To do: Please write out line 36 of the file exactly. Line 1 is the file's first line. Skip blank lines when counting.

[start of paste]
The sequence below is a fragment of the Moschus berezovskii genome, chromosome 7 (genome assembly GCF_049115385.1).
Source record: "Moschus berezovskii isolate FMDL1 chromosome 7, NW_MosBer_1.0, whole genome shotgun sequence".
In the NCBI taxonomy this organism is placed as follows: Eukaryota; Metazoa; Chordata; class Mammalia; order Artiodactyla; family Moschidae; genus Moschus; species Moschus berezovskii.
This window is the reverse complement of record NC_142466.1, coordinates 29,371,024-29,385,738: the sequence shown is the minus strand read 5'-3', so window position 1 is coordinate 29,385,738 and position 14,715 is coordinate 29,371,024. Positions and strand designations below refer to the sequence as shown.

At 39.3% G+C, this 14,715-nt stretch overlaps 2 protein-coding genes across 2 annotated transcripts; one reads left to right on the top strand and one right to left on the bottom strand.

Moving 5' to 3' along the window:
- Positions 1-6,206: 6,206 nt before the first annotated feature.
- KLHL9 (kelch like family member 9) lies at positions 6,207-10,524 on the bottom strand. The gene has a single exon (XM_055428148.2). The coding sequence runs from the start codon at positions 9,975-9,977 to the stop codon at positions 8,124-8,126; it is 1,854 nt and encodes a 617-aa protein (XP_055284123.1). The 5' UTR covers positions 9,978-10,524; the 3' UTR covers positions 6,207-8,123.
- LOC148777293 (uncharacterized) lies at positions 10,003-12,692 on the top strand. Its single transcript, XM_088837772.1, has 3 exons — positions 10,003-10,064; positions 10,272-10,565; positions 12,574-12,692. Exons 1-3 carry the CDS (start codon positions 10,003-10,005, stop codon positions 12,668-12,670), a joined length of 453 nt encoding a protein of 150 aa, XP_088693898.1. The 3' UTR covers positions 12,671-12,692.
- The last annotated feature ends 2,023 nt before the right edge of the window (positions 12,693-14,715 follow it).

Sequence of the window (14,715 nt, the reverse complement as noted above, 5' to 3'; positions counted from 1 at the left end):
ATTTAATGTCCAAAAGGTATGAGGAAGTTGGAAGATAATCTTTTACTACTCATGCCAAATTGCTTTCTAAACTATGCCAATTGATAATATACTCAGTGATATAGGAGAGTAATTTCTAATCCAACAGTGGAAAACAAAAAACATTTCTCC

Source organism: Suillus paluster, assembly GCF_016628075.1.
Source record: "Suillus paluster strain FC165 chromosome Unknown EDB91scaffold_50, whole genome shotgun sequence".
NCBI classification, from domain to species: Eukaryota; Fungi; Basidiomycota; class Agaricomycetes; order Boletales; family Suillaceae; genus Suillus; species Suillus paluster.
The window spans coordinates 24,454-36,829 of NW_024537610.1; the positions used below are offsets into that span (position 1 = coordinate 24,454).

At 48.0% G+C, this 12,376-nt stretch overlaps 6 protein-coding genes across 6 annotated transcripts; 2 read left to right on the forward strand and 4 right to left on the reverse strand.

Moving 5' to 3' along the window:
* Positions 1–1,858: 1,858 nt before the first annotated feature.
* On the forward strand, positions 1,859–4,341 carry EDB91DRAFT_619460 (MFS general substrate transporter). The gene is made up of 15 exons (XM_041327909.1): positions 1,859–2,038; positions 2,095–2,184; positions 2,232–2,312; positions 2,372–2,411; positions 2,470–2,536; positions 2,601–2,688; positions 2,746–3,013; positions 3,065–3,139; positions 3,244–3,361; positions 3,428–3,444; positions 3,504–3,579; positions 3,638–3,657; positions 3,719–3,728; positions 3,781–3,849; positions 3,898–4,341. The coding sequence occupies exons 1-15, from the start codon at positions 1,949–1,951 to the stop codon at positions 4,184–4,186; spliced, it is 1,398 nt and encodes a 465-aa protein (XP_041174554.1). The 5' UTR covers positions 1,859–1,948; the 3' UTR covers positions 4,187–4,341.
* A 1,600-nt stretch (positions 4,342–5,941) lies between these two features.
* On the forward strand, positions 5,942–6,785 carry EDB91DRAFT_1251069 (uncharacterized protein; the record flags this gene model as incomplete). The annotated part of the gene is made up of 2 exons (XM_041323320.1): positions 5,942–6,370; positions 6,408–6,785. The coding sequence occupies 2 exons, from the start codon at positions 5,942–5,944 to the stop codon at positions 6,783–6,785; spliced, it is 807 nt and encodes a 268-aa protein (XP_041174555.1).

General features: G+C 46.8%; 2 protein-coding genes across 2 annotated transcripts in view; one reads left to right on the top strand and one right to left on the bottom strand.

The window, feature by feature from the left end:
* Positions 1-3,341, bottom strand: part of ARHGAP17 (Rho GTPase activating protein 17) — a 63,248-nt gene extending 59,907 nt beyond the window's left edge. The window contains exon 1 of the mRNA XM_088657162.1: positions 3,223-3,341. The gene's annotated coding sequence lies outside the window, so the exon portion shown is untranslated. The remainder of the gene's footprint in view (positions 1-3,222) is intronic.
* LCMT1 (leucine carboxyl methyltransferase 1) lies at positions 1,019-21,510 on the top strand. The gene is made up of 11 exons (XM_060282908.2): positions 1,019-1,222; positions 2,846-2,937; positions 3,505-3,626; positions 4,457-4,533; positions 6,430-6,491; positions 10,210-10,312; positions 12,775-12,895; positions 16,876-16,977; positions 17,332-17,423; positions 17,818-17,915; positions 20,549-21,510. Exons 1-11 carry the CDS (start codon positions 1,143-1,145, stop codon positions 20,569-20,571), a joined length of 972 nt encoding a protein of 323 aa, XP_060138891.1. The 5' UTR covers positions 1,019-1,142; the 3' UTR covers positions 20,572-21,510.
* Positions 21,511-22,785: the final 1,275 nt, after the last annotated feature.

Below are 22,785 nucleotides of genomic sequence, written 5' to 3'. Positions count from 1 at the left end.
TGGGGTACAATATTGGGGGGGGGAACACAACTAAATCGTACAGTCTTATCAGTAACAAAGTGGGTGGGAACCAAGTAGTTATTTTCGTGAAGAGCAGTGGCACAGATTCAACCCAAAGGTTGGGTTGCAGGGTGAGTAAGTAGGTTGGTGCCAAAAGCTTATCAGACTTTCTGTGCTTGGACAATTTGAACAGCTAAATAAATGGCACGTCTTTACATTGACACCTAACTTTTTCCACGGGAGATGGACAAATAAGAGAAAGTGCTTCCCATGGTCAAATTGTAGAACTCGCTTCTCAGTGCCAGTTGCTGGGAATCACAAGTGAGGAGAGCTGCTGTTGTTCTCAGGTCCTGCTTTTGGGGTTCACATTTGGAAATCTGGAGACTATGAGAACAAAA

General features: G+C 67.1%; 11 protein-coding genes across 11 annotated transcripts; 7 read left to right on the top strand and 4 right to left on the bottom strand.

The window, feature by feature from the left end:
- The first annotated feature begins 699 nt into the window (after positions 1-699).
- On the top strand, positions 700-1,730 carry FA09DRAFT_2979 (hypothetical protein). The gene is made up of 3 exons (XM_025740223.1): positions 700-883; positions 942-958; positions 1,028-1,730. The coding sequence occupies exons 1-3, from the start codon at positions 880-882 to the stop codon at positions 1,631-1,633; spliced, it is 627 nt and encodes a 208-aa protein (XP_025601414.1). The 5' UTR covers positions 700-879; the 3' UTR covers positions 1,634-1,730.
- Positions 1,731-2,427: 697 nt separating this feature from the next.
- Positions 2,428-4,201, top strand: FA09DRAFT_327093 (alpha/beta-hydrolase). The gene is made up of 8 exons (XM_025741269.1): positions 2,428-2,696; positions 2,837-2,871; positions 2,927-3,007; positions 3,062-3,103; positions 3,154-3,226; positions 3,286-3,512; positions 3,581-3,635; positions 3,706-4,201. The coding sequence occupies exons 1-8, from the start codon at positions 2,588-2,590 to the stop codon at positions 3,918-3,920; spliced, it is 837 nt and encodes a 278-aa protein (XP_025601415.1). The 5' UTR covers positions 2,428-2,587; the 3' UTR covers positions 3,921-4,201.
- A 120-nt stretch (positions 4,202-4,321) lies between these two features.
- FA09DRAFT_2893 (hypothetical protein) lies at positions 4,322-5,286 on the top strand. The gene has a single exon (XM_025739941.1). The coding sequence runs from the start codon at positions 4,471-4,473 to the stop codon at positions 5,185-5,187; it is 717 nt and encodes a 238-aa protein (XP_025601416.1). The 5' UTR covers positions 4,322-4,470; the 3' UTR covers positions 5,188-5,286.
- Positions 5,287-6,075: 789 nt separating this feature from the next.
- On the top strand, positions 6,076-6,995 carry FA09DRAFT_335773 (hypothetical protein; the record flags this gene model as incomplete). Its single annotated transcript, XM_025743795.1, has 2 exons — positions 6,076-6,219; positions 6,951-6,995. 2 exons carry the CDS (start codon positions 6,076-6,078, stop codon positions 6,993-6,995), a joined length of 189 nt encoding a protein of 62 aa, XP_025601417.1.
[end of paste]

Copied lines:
- A 120-nt stretch (positions 4,202-4,321) lies between these two features.